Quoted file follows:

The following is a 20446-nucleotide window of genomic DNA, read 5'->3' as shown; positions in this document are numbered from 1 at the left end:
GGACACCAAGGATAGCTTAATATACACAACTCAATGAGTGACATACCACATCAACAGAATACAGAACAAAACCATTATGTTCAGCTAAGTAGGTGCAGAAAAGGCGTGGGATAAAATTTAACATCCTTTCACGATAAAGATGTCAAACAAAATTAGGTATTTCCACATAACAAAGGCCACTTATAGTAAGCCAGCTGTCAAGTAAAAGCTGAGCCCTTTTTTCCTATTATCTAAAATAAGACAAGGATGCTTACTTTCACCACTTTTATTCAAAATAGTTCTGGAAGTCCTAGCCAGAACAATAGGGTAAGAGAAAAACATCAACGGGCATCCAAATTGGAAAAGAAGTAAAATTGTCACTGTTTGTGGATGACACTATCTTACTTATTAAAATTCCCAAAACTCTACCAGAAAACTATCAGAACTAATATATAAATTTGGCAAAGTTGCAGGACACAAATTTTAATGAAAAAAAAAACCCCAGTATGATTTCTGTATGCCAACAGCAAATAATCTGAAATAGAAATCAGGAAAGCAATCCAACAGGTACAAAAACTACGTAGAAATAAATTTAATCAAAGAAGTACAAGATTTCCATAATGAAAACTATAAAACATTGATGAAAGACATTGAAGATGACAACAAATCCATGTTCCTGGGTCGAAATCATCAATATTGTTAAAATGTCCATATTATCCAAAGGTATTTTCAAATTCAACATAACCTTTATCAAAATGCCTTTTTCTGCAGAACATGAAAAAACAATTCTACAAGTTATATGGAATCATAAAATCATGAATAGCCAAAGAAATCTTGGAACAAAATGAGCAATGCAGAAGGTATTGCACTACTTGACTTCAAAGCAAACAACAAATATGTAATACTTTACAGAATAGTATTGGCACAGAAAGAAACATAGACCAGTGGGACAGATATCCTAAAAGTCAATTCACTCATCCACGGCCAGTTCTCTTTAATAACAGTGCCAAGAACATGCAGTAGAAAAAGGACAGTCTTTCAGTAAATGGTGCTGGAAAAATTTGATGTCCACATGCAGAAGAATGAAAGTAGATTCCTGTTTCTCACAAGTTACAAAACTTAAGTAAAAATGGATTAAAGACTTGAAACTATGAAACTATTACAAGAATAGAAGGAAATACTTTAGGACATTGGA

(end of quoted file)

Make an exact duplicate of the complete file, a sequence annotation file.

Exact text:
The following is a 20446-nucleotide window of genomic DNA, read 5'->3' as shown; positions in this document are numbered from 1 at the left end:
GGACACCAAGGATAGCTTAATATACACAACTCAATGAGTGACATACCACATCAACAGAATACAGAACAAAACCATTATGTTCAGCTAAGTAGGTGCAGAAAAGGCGTGGGATAAAATTTAACATCCTTTCACGATAAAGATGTCAAACAAAATTAGGTATTTCCACATAACAAAGGCCACTTATAGTAAGCCAGCTGTCAAGTAAAAGCTGAGCCCTTTTTTCCTATTATCTAAAATAAGACAAGGATGCTTACTTTCACCACTTTTATTCAAAATAGTTCTGGAAGTCCTAGCCAGAACAATAGGGTAAGAGAAAAACATCAACGGGCATCCAAATTGGAAAAGAAGTAAAATTGTCACTGTTTGTGGATGACACTATCTTACTTATTAAAATTCCCAAAACTCTACCAGAAAACTATCAGAACTAATATATAAATTTGGCAAAGTTGCAGGACACAAATTTTAATGAAAAAAAAAACCCCAGTATGATTTCTGTATGCCAACAGCAAATAATCTGAAATAGAAATCAGGAAAGCAATCCAACAGGTACAAAAACTACGTAGAAATAAATTTAATCAAAGAAGTACAAGATTTCCATAATGAAAACTATAAAACATTGATGAAAGACATTGAAGATGACAACAAATCCATGTTCCTGGGTCGAAATCATCAATATTGTTAAAATGTCCATATTATCCAAAGGTATTTTCAAATTCAACATAACCTTTATCAAAATGCCTTTTTCTGCAGAACATGAAAAAACAATTCTACAAGTTATATGGAATCATAAAATCATGAATAGCCAAAGAAATCTTGGAACAAAATGAGCAATGCAGAAGGTATTGCACTACTTGACTTCAAAGCAAACAACAAATATGTAATACTTTACAGAATAGTATTGGCACAGAAAGAAACATAGACCAGTGGGACAGATATCCTAAAAGTCAATTCACTCATCCACGGCCAGTTCTCTTTAATAACAGTGCCAAGAACATGCAGTAGAAAAAGGACAGTCTTTCAGTAAATGGTGCTGGAAAAATTTGATGTCCACATGCAGAAGAATGAAAGTAGATTCCTGTTTCTCACAAGTTACAAAACTTAAGTAAAAATGGATTAAAGACTTGAAACTATGAAACTATTACAAGAATAGAAGGAAATACTTTAGGACATTGGA